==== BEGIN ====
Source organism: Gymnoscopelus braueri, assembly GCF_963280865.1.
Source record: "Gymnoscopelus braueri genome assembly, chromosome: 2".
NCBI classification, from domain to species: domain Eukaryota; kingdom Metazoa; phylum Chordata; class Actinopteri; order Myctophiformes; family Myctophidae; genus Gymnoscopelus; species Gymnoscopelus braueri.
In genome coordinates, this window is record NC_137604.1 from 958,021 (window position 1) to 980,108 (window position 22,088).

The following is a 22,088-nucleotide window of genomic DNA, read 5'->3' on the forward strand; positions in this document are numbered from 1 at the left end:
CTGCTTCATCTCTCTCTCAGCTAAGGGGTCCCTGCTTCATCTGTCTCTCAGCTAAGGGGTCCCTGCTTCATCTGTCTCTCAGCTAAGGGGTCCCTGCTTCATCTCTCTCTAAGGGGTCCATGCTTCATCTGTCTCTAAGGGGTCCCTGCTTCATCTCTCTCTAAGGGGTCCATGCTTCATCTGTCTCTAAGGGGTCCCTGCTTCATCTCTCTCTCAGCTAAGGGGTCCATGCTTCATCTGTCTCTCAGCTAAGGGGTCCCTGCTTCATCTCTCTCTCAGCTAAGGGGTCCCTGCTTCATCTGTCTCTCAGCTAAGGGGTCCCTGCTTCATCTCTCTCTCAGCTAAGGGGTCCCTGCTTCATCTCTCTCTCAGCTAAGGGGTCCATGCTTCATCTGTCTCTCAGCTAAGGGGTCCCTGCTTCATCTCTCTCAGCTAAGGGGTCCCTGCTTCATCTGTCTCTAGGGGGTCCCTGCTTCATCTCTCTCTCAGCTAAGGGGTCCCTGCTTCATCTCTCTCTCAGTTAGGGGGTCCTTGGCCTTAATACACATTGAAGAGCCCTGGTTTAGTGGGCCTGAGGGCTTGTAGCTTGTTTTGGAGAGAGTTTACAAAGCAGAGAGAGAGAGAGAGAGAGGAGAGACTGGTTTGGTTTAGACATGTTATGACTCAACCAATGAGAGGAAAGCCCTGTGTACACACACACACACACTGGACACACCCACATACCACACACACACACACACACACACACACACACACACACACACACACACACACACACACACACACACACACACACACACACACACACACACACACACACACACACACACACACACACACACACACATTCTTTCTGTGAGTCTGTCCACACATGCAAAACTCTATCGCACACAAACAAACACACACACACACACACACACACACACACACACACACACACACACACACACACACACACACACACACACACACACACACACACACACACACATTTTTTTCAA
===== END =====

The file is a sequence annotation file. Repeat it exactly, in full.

Source organism: Gymnoscopelus braueri, assembly GCF_963280865.1.
Source record: "Gymnoscopelus braueri genome assembly, chromosome: 2".
NCBI classification, from domain to species: domain Eukaryota; kingdom Metazoa; phylum Chordata; class Actinopteri; order Myctophiformes; family Myctophidae; genus Gymnoscopelus; species Gymnoscopelus braueri.
In genome coordinates, this window is record NC_137604.1 from 958,021 (window position 1) to 980,108 (window position 22,088).

The following is a 22,088-nucleotide window of genomic DNA, read 5'->3' on the forward strand; positions in this document are numbered from 1 at the left end:
CTGCTTCATCTCTCTCTCAGCTAAGGGGTCCCTGCTTCATCTGTCTCTCAGCTAAGGGGTCCCTGCTTCATCTGTCTCTCAGCTAAGGGGTCCCTGCTTCATCTCTCTCTAAGGGGTCCATGCTTCATCTGTCTCTAAGGGGTCCCTGCTTCATCTCTCTCTAAGGGGTCCATGCTTCATCTGTCTCTAAGGGGTCCCTGCTTCATCTCTCTCTCAGCTAAGGGGTCCATGCTTCATCTGTCTCTCAGCTAAGGGGTCCCTGCTTCATCTCTCTCTCAGCTAAGGGGTCCCTGCTTCATCTGTCTCTCAGCTAAGGGGTCCCTGCTTCATCTCTCTCTCAGCTAAGGGGTCCCTGCTTCATCTCTCTCTCAGCTAAGGGGTCCATGCTTCATCTGTCTCTCAGCTAAGGGGTCCCTGCTTCATCTCTCTCAGCTAAGGGGTCCCTGCTTCATCTGTCTCTAGGGGGTCCCTGCTTCATCTCTCTCTCAGCTAAGGGGTCCCTGCTTCATCTCTCTCTCAGTTAGGGGGTCCTTGGCCTTAATACACATTGAAGAGCCCTGGTTTAGTGGGCCTGAGGGCTTGTAGCTTGTTTTGGAGAGAGTTTACAAAGCAGAGAGAGAGAGAGAGAGAGGAGAGACTGGTTTGGTTTAGACATGTTATGACTCAACCAATGAGAGGAAAGCCCTGTGTACACACACACACACACTGGACACACCCACATACCACACACACACACACACACACACACACACACACACACACACACACACACACACACACACACACACACACACACACACACACACACACACACACACACACACACACACACACACACACACACACATTCTTTCTGTGAGTCTGTCCACACATGCAAAACTCTATCGCACACAAACAAACACACACACACACACACACACACACACACACACACACACACACACACACACACACACACACACACACACACACACACACACACACACACACATTTTTTTCAA